The built-in camera angle adjuster allows the photographic accessory train to be rotated to the most appropriate angle to frame the object being photographed (a landscape format, portrait, or any angle in between) without having to loosen the camera adapter and perhaps lose the correct focus. Once the camera is oriented correctly, a large knob on the side of the adjuster can be tightened to hold the camera in place during the exposure.

  • Finderscope mounting point: No finderscope is supplied, but a flat boss with two mounting bolt holes is provided on the top of the focuser body for mounting an optional finderscope. The Takahashi 7x50mm 6.2° field finder and bracket shown below are recommended.

  • Long back focus: Back focus is a very good 250mm, allowing the stacking of a wide variety of CCD cameras, color filter wheels, electric focusers, and film cameras.

  • Optional photographic accessories: Three accessories are available to provide a variety of image scales and sky coverage: a field flattener, a focal reducer, and an extender. The field flattener reduces the focal ratio slightly (to f/7.68) and gives pinpoint stars to the very edges of the 92mm (5.3° field) image circle for unvignetted medium format (6x7cm) and 35mm images. The central 70mm of the field is fully illuminated, with a gradual falloff to 85% illumination at the edges of the field. The focal reducer effectively cuts the focal length to 750mm and the focal ratio to f/5.76. The photographic field is now 3.8°, spread over a 50mm image circle for totally non-vignetted 35mm photography. A 1.6x extender (which can also be used visually) effectively increases the focal length to 1600mm and the focal ratio to f/12.3. The photographic field is 1.4° with this extender in use. A variety of photographic coupling attachments and eyepiece projection photography adapters are also available.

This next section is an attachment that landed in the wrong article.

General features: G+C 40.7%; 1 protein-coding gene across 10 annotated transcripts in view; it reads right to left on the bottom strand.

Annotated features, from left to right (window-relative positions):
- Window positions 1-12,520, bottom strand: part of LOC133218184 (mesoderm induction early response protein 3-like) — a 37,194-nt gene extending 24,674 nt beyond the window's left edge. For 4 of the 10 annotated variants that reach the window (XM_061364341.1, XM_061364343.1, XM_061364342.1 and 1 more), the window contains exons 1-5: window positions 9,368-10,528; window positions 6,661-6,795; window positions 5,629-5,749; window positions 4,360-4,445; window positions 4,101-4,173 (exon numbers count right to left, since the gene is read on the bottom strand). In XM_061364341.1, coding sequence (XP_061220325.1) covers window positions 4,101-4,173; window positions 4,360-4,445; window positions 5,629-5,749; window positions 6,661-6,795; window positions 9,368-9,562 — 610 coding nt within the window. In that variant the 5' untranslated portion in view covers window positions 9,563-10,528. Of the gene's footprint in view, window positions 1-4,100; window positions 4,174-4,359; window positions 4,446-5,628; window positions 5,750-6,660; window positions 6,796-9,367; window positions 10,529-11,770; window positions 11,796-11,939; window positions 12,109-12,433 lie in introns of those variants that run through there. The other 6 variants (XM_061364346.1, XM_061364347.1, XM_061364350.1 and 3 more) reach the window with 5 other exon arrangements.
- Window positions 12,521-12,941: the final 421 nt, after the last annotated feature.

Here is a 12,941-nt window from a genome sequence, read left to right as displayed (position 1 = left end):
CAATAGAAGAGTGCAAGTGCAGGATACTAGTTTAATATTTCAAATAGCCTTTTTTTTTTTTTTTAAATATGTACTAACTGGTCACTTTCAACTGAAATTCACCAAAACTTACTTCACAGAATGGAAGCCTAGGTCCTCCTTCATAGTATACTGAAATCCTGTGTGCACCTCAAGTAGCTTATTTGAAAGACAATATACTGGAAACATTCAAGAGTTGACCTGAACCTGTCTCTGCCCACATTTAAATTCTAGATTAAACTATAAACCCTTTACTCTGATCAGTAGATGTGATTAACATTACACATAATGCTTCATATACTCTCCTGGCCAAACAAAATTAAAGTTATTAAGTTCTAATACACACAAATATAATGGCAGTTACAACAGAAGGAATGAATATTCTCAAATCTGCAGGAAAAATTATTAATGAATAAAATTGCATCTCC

• Mounting rings: No mounting rings are supplied for the 155mm diameter optical tube. Two options are available. One is the Takahashi tube holder (#130TH) shown below that is designed specifically for mounting the TOA-130 on a Takahashi EM-200 or larger equatorial mount. The second option is a pair of Parallax split mounting rings (#PFS152), also shown below, for mounting on a non-Takahashi mount, such as a Losmandy G-11.

The image above shows the scope with an optional 7 x 50mm finderscope and finder bracket. The feature image below shows the rear cell of the 4" focuser scope as supplied, with its attached standard equipment camera angle adjuster and without the optional finderscope.

Tech Details

Aperture 5"
Binary and Star Cluster Observation Very Good
Focal Length 1000mm
Focal Ratio f/7.7
Galaxy and Nebula Observation Good
Highest Useful Magnification 278x
Lunar Observation Great
Weight 22 lbs.
Planetary Observation Very Good
Resolution 0.89 arc seconds
Visual Limiting Magnitude 13.1
Warranty 5 years


Review by:
I owned the TOA130 for a few years, and was able to use it for both visual purposes as well as imaging. From a visual perspective there is no other refractor I have looked through that can quite match the quality of the TOA. From an imaging perspective, the TOA produced the most amazing stars across any size sensor I used. Its truly one of the best refractors on the market.

The focuser is the reason I am only giving it 4 stars. While it works perfectly well for visual, the focuser is fairly bad if you are imaging with anything heavier than DSLR camera. Replace it with a NiteCrawler though, and the TOA will be difficult, if impossible to beat! (Posted on 10/27/2018)
Review by:
The TOA-130 is *the* triplet APO to buy for visual and imaging purposes. I was not bothered by its "slow" f/7.7 f-ratio. It provided pinpoint stars throughout, with no signs of false color anywhere. Images are sharp, sharp, *sharp*. Its only flaw lies in its focuser; don't get me wrong. Takahashi focusers, when new, are buttery silky smooth. When coupled with a focus motor over time, however, the focuser does tend to bind and grab, making repeatable focus a potential challenge. The focuser is the only reason I am not giving this scope 5 stars. Coupled with a dedicated motorized focuser such as a Feathertouch or an FLI Atlas, it becomes a 6-star scope! (Posted on 10/7/2018)